CONSUMER’S EQUILIBRIUM OR MAXIMIZING SATISFACTION
Let us explain, with the help of indifference curve. how a consumer reaches an equilibrium po ition. The
consumer is said to be in equilibrium when he obtains the maximum possible satisfaction from his purchases. given the prices in the market and the amount of money he has for making purchases.
In terms of Marshallian or utility analysis. a consumer is said to be in equilibrium, in case or one COIllrnodity, when its price and nuuginal utility have been equated. When we are considering more than one commodity. a consumer’s expenditure is completely adjusted (or he is in equilibrium) whcn marginal utilities of money in each direction of his purchase have been equalised (or marginal utilities are in proportion to the prices. see chapter 5) and thus maximum satisfaction obtai lied according.
Thus, if our consumer chooses a combination of mangoes and apples represented by S, he will be on a
lower indifference curve lei and will thus be getting less satisfaction than when he choose the point P and is on a higher indifference curve Ie)” The combination represented by point N will also give him less satisfaction, because it lies on indifference curve lez’ which is also lower than Ie3 at which P lies. Similarly, all other points on the price line to the left of P will be less attractive in the estimation of our consumer than p. Likewise on all points to the right of P on the price line AM, such as K and L, the consumer will not be in equilibrium because all of them lie on indifference curves lower than.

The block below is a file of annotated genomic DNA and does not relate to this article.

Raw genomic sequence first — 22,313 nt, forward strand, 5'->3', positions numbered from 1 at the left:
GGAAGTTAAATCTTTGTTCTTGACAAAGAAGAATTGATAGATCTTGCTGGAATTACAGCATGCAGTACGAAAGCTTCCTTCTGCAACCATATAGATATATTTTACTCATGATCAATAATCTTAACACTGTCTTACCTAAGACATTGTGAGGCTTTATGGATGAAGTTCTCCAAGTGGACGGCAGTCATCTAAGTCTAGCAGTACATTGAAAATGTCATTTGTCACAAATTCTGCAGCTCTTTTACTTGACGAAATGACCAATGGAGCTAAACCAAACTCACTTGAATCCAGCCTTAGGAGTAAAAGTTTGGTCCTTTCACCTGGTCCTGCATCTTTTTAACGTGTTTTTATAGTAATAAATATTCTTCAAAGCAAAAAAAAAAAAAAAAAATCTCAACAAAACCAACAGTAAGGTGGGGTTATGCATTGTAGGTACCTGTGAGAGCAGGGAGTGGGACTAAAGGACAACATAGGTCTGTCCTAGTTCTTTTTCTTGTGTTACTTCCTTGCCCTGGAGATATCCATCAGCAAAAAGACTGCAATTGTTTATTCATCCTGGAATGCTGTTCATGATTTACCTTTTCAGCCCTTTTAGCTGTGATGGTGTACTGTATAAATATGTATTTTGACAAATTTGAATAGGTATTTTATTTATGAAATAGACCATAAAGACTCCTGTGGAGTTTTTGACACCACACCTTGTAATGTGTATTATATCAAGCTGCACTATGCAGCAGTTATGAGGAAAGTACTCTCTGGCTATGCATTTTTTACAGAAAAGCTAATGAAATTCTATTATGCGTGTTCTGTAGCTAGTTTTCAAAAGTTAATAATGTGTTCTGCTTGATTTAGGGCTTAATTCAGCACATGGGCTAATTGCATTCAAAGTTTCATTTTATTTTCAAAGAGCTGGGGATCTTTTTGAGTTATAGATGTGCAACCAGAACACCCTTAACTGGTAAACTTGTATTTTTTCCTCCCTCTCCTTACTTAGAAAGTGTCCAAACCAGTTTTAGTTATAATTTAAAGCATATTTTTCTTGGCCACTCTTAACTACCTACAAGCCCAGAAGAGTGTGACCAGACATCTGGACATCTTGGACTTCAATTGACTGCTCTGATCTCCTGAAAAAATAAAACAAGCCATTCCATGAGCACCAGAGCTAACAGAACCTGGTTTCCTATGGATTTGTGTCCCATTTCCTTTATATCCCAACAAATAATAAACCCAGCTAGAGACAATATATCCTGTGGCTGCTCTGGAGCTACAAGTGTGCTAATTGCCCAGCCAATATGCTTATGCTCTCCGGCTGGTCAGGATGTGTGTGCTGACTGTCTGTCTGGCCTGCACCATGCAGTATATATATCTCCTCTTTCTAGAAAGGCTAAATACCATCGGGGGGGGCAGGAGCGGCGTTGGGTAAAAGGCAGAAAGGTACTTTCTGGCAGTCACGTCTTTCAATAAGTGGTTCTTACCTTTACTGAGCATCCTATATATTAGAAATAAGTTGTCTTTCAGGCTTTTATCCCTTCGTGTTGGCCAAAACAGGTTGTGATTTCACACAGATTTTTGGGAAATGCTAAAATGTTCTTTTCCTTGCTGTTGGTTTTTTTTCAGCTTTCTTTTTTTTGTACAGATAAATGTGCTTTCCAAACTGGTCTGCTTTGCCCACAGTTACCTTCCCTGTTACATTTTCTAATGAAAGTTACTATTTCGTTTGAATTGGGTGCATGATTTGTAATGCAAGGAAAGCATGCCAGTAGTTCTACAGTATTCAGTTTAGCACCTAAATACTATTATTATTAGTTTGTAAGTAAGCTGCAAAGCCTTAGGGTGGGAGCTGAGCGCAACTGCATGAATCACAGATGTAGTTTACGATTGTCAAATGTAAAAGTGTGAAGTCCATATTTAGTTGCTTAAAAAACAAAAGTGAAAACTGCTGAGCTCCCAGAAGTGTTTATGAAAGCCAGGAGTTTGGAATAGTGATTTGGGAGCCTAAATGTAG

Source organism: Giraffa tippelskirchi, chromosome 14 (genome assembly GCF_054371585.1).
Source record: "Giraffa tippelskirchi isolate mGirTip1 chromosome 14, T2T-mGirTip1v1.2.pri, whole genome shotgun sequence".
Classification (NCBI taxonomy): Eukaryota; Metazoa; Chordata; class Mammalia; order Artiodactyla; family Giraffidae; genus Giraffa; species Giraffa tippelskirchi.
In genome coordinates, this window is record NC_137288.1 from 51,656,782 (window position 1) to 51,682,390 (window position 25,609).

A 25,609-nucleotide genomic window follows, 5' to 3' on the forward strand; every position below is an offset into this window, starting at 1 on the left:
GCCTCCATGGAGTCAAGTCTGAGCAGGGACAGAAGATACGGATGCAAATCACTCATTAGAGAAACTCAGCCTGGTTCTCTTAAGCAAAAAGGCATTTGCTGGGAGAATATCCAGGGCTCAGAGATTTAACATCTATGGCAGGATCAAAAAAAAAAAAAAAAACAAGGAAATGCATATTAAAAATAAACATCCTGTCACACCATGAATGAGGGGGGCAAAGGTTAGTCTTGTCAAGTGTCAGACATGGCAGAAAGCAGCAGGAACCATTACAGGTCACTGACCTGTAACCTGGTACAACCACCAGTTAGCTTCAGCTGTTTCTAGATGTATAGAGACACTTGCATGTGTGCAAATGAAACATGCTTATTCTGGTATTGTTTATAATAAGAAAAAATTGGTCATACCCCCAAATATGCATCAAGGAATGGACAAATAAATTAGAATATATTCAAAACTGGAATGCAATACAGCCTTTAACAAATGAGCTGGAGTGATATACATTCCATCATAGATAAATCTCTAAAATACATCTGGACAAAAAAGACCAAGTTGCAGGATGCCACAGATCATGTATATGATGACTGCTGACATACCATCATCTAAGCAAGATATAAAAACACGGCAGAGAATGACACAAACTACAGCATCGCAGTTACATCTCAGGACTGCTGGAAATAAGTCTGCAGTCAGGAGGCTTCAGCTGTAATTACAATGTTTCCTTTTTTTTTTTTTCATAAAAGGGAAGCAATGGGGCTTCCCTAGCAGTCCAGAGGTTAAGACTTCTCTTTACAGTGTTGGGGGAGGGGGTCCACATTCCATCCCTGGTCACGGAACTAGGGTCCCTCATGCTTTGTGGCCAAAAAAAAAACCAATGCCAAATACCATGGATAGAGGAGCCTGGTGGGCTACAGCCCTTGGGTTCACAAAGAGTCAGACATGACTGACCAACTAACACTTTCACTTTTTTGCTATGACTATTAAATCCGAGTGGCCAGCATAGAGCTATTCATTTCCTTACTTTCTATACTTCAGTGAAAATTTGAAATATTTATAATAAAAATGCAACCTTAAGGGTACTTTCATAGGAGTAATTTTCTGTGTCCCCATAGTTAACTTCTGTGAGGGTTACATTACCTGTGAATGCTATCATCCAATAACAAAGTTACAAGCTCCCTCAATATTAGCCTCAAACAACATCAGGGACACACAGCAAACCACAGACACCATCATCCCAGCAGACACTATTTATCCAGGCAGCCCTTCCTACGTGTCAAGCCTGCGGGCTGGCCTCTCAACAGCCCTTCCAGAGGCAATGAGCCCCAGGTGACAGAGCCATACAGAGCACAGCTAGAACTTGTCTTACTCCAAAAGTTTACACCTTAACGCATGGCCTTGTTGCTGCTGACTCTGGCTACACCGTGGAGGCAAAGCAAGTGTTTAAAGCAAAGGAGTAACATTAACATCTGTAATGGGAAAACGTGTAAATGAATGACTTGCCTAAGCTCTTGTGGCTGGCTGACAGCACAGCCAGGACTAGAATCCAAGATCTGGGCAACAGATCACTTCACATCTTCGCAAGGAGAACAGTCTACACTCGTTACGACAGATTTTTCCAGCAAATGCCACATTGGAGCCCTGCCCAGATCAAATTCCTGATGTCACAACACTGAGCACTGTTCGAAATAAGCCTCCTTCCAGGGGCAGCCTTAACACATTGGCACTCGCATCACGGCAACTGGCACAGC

In equilibrium at point P, the marginal rate of substitution (MRS) of mangoes for apple is equal to the
price ratio between these two good , since both the indifference curve leI and the price line AM have the
same slope at point P (MRS of mangoes for apples is given by the slope of the indiffcreice curve and the
price ratio is given by the slope of the price line AM). Thus, at point P